On the upside however, we’d end all wars, dismantle the empire of lilly pads and propping up of dictators and tyrants, eliminate the FED, leave States to decide on the healthcare system they want to adopt, allow for gay marriage, etc. So, if we mull that one around a bit, devolving power to the states, making democratic decisions more local, is not such a fucking disaster as the MSM, and the ensconce power brokers of the left would make us believe….

    So, when the demonstrations will start, I’d love to see the same banners and signs on both sides: Jail the Bankers, Kill the FED, No subsidies to global corporations, etc. Things that would in effect project a popular united front! Things that would scare the crap out of the PTB, whose grip on power relies on the wedge they drive between workers, based largely on socio-cultural issues.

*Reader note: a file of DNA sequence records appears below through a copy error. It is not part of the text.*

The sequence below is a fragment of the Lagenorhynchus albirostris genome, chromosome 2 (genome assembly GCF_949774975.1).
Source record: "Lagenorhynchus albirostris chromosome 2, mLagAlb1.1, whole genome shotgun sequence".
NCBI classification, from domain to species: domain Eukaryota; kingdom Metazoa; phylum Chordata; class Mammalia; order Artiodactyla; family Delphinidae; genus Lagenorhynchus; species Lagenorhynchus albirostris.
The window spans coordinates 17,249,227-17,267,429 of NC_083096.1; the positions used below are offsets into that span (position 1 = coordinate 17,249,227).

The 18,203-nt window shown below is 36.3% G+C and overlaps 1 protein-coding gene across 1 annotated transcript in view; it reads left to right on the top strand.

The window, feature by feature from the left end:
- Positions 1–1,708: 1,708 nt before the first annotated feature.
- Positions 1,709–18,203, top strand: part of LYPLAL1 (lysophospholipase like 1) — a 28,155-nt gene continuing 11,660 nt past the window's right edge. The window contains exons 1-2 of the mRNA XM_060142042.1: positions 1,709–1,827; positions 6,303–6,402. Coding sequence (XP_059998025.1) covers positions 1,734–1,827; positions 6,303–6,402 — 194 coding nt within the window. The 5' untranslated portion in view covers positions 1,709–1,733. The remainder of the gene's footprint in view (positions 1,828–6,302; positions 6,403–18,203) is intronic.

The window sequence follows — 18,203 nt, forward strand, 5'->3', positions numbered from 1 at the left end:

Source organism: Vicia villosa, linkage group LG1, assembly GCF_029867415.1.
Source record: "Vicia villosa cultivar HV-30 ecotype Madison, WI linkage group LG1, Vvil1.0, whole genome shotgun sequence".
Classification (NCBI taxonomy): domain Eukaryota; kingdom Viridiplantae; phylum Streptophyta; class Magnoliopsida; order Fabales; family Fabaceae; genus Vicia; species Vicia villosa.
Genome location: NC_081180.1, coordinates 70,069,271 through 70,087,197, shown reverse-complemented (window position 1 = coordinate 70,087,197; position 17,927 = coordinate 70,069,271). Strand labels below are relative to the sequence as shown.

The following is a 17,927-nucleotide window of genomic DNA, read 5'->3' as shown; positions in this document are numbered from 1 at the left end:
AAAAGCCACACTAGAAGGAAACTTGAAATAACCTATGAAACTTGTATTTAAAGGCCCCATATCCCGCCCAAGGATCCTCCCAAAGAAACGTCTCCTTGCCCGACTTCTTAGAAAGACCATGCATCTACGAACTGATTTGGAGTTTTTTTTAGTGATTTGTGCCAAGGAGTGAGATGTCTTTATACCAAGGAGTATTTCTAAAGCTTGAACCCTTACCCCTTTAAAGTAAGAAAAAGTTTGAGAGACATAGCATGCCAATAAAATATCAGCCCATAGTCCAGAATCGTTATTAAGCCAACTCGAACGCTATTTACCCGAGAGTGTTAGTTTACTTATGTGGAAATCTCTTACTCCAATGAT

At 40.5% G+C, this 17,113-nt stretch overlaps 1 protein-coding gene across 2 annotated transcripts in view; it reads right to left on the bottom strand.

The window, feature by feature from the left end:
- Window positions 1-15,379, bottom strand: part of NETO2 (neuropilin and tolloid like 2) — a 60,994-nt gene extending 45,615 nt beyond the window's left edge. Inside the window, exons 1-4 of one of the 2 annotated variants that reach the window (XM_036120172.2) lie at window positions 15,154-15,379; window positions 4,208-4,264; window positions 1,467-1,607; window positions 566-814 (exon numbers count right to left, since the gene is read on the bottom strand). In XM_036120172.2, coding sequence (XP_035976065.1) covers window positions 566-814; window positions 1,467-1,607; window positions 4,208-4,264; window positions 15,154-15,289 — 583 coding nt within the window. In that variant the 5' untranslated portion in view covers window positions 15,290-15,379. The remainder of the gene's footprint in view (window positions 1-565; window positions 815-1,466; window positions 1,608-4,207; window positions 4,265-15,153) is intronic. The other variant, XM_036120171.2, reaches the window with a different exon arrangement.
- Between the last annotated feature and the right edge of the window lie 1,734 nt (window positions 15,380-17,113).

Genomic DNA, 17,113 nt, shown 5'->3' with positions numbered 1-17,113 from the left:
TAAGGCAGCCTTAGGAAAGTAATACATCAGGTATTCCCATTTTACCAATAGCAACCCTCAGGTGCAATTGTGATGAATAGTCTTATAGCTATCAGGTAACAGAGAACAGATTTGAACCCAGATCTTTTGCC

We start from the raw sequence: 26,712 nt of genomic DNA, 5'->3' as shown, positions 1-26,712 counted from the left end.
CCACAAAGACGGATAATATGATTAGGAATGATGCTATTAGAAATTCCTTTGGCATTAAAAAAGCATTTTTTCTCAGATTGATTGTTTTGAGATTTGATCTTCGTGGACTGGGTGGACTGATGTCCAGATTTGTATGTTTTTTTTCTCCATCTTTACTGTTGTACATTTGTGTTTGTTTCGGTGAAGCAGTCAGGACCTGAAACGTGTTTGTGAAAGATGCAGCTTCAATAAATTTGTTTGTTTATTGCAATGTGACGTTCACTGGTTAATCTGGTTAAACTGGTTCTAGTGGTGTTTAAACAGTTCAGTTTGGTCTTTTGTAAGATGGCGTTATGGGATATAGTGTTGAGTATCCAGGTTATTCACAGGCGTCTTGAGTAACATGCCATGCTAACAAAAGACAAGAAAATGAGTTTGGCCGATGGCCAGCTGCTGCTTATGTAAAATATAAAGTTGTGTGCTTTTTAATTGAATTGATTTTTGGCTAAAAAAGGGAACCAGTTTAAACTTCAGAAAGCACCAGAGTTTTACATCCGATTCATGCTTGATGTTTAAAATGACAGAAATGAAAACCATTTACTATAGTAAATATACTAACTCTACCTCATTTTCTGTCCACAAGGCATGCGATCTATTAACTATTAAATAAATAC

United, we might be able to stop this madness, otherwise; keep your passports up to date!

  54. Cloud permalink
    December 6, 2010

    The populations of Iraq and Afghanistan and Pakistan may not like us much, but as long as the elites are paid off very well I think we can keep this global game going. I am just not seeing the Goths or Huns out there to really cut us off from the resources the US needs to be the mercenary arm of Global Empire.

    Possibly. But keeping people very well paid-off is, in the immortal words of Han Solo, “the real trick”.

    It really depends on whether the elites of China, Russia, and the others are content to keep the USA as the military arm of the global oligopoly, or whether nationalistic aspirations get the better (or the worst) of them.